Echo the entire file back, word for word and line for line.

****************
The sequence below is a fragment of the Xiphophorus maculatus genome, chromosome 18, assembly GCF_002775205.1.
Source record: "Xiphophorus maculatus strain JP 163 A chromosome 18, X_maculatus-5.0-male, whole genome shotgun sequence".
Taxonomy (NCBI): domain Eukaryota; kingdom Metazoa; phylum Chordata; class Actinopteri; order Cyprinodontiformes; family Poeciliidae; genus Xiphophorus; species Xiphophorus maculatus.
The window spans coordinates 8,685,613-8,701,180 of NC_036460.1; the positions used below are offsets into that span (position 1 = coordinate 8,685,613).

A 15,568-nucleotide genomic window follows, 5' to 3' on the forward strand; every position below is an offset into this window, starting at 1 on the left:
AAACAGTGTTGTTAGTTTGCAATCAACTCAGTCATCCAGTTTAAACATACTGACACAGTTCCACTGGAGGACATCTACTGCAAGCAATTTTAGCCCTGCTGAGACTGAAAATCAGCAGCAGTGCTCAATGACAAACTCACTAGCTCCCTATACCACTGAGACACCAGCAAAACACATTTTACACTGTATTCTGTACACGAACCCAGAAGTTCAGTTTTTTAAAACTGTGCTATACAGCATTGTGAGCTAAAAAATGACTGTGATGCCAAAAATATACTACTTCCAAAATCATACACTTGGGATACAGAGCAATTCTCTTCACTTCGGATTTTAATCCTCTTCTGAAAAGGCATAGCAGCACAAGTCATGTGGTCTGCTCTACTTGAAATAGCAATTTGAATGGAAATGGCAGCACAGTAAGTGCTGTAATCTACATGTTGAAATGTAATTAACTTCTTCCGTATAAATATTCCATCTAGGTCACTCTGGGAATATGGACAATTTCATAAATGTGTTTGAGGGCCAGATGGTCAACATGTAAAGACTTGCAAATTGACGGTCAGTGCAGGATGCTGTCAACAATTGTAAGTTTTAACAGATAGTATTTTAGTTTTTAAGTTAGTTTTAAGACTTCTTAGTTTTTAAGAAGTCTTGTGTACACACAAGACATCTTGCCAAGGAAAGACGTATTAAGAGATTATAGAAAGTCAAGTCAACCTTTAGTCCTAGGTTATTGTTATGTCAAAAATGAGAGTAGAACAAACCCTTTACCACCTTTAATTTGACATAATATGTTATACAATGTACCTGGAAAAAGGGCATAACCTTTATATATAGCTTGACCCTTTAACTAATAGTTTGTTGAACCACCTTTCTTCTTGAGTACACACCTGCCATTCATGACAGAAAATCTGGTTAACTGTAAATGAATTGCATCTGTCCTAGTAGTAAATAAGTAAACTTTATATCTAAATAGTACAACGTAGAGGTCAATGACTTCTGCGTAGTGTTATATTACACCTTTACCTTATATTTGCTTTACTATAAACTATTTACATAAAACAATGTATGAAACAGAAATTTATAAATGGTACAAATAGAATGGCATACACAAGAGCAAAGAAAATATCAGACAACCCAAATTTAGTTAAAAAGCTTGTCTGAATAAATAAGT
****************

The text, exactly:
The sequence below is a fragment of the Xiphophorus maculatus genome, chromosome 18, assembly GCF_002775205.1.
Source record: "Xiphophorus maculatus strain JP 163 A chromosome 18, X_maculatus-5.0-male, whole genome shotgun sequence".
Taxonomy (NCBI): domain Eukaryota; kingdom Metazoa; phylum Chordata; class Actinopteri; order Cyprinodontiformes; family Poeciliidae; genus Xiphophorus; species Xiphophorus maculatus.
The window spans coordinates 8,685,613-8,701,180 of NC_036460.1; the positions used below are offsets into that span (position 1 = coordinate 8,685,613).

A 15,568-nucleotide genomic window follows, 5' to 3' on the forward strand; every position below is an offset into this window, starting at 1 on the left:
AAACAGTGTTGTTAGTTTGCAATCAACTCAGTCATCCAGTTTAAACATACTGACACAGTTCCACTGGAGGACATCTACTGCAAGCAATTTTAGCCCTGCTGAGACTGAAAATCAGCAGCAGTGCTCAATGACAAACTCACTAGCTCCCTATACCACTGAGACACCAGCAAAACACATTTTACACTGTATTCTGTACACGAACCCAGAAGTTCAGTTTTTTAAAACTGTGCTATACAGCATTGTGAGCTAAAAAATGACTGTGATGCCAAAAATATACTACTTCCAAAATCATACACTTGGGATACAGAGCAATTCTCTTCACTTCGGATTTTAATCCTCTTCTGAAAAGGCATAGCAGCACAAGTCATGTGGTCTGCTCTACTTGAAATAGCAATTTGAATGGAAATGGCAGCACAGTAAGTGCTGTAATCTACATGTTGAAATGTAATTAACTTCTTCCGTATAAATATTCCATCTAGGTCACTCTGGGAATATGGACAATTTCATAAATGTGTTTGAGGGCCAGATGGTCAACATGTAAAGACTTGCAAATTGACGGTCAGTGCAGGATGCTGTCAACAATTGTAAGTTTTAACAGATAGTATTTTAGTTTTTAAGTTAGTTTTAAGACTTCTTAGTTTTTAAGAAGTCTTGTGTACACACAAGACATCTTGCCAAGGAAAGACGTATTAAGAGATTATAGAAAGTCAAGTCAACCTTTAGTCCTAGGTTATTGTTATGTCAAAAATGAGAGTAGAACAAACCCTTTACCACCTTTAATTTGACATAATATGTTATACAATGTACCTGGAAAAAGGGCATAACCTTTATATATAGCTTGACCCTTTAACTAATAGTTTGTTGAACCACCTTTCTTCTTGAGTACACACCTGCCATTCATGACAGAAAATCTGGTTAACTGTAAATGAATTGCATCTGTCCTAGTAGTAAATAAGTAAACTTTATATCTAAATAGTACAACGTAGAGGTCAATGACTTCTGCGTAGTGTTATATTACACCTTTACCTTATATTTGCTTTACTATAAACTATTTACATAAAACAATGTATGAAACAGAAATTTATAAATGGTACAAATAGAATGGCATACACAAGAGCAAAGAAAATATCAGACAACCCAAATTTAGTTAAAAAGCTTGTCTGAATAAATAAGT